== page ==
BOSTON — Kyrie Irving has seen and accomplished quite a bit in his seven-plus years in the NBA, but the star point guard will be the first one to tell you he’s still learning.
It hasn’t always been smooth sailing for Irving as the Boston Celtics’ leader. It certainly got pretty bumpy last Saturday after an ugly loss to the Orlando Magic, which prompted a tongue lashing from Irving directed at the Celtics’ young players. Irving since has expressed regret for his strong public remarks, and thanks to a follow-up phone call with an old friend, it became all the more clear why his criticisms should’ve been handled differently.
Following the Celtics’ win over the Toronto Raptors on Wednesday at TD Garden, Irving revealed he had a phone conversation with LeBron James after the loss to the Magic. Considering the history the two have, Irving felt there was no one better to call for advice on this particular issue than the Los Angeles Lakers star.
“I’ll tell you one thing, and obviously this is something that was a big deal for me because I had to call ‘Bron and tell him I apologize for being that young player that wanted everything at his fingertips,” Irving said. “I wanted everything to be at my threshold. I wanted to be the guy that led us to a championship. I wanted to be the leader and I wanted to be all that. The responsibilities of being the best player in the world and leading a team is something that’s not meant for many people. And ‘Bron was one of those guys that came to Cleveland and really tried to show us what it’s like to win a championship. It was hard for him. Sometimes getting the most out of the group, it’s not the easiest thing in the world. Like I said, only a few are meant for it or chosen for it. I feel like the best person to call was him because he’s been in that situation.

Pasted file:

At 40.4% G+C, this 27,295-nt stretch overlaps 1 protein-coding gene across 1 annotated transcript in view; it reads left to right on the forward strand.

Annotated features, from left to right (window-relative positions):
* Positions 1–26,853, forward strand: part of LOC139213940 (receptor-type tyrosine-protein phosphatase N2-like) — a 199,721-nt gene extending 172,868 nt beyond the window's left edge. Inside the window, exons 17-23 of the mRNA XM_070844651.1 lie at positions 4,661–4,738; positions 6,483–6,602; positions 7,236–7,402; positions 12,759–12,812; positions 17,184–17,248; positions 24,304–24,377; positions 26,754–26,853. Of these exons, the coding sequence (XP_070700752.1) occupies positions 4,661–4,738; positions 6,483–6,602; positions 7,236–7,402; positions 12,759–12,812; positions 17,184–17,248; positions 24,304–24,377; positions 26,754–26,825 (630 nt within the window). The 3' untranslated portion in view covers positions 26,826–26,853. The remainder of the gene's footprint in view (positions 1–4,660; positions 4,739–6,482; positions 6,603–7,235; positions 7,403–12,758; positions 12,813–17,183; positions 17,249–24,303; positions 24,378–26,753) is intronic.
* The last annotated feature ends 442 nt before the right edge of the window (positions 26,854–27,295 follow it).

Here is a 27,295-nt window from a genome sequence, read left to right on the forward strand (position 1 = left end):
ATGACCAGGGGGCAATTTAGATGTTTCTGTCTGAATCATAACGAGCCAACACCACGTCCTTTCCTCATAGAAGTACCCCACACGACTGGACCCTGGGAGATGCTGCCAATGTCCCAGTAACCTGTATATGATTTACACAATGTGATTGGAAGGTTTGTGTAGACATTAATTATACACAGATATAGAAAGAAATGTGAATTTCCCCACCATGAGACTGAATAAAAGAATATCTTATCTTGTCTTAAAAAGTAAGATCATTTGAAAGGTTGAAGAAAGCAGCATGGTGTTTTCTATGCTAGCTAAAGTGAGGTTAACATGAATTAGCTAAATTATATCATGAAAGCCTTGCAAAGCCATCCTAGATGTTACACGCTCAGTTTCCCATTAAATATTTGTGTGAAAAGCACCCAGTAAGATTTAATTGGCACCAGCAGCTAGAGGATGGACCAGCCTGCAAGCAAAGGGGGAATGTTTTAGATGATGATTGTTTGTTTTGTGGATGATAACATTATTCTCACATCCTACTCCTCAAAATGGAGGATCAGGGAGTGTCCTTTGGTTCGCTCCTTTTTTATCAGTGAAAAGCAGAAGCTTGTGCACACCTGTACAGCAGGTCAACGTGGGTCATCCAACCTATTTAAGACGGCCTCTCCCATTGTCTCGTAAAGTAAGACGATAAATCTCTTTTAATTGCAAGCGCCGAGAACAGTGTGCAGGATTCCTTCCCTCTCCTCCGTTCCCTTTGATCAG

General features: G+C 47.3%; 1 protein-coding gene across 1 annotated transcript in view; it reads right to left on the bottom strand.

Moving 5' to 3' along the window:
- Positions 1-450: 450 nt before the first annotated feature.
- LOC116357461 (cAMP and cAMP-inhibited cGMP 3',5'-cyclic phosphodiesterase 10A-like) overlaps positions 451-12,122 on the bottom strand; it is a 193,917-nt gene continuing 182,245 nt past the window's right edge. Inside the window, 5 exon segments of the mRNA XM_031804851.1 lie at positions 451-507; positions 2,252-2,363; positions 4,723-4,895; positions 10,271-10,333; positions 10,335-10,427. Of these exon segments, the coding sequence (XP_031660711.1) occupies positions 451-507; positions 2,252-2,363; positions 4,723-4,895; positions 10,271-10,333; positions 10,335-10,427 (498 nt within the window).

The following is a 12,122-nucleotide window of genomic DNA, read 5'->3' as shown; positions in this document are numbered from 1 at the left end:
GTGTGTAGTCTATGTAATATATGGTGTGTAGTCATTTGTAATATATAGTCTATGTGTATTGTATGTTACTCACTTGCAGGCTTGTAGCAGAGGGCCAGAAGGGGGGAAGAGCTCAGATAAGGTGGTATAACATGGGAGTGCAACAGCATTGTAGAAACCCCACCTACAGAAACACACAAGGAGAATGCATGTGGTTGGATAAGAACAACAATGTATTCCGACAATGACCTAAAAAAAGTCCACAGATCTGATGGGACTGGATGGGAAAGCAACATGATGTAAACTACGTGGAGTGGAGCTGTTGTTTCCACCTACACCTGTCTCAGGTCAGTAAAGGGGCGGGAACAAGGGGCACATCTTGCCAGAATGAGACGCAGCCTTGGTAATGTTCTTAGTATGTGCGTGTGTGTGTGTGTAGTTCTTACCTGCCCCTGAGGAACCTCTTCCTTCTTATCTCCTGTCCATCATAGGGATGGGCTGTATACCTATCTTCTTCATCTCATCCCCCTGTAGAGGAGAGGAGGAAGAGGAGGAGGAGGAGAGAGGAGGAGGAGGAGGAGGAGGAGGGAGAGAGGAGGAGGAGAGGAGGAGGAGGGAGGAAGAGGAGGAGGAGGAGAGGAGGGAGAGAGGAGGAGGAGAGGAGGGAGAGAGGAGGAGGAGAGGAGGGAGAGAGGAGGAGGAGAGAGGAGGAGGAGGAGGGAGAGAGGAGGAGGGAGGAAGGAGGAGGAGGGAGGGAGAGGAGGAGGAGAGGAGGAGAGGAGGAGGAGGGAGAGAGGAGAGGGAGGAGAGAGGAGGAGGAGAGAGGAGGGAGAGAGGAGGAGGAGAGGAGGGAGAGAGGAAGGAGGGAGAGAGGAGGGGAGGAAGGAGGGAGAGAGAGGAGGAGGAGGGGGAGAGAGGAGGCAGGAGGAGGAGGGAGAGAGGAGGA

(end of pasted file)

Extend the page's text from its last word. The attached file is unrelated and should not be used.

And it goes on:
“He’s been there with me where I’ve been the young guy, being the 22-year-old kid who wanted everything. Wanted everything right now. You know, coming off an All-Star year starting and then this technical presence comes back and now I have to adjust my game to this guy. You take it personal, but at the end of the day he just wants what’s best. He has a legacy he wants to leave and he has a window he wants to capture. So what I think that brought me back to was like ‘Alright, how do I get the best out of this group off the success they had last year and then helping them win a championship?'”
Calling James probably wasn’t the easiest thing to do for Irving, who didn’t have the most gracious of exits from the Cleveland Cavaliers two summers ago. Because not only was Irving seeking advice, he was owning up to past faults.
“Having that moment to be able to call a guy like that where we’ve been through so much and we won a championship together,” Irving said. “We’re one of 31, 32 teams to ever do something like that. And it took a lot to think that our road could have been easier. Now I’m in this position, I asked for this and I want this. I want the responsibility and I take it on full force. But it’s also good to reach out for help and really take responsibility for what you’ve done in your career. It takes a real man to go back and call somebody and be like, ‘Hey man, I was young. I made some mistakes. I wasn’t seeing the big picture like you were, I didn’t have the end of the season in mind. I just wanted to get my stats and make All-Star games.’ In his career, it means like this much at that point. So it was good, and it gave me a peace of mind to go about what I gotta go do and obviously I’m gonna be competing against him and everybody else in the league, but it was good.”
While his remarks are telling enough, Irving made a point to note that he and James are on good terms. But when the Lakers visit TD Garden on Feb. 7, it’s going to be business as usual.
“Obviously when they come here I’m gonna try to kick his ass. He knows that.”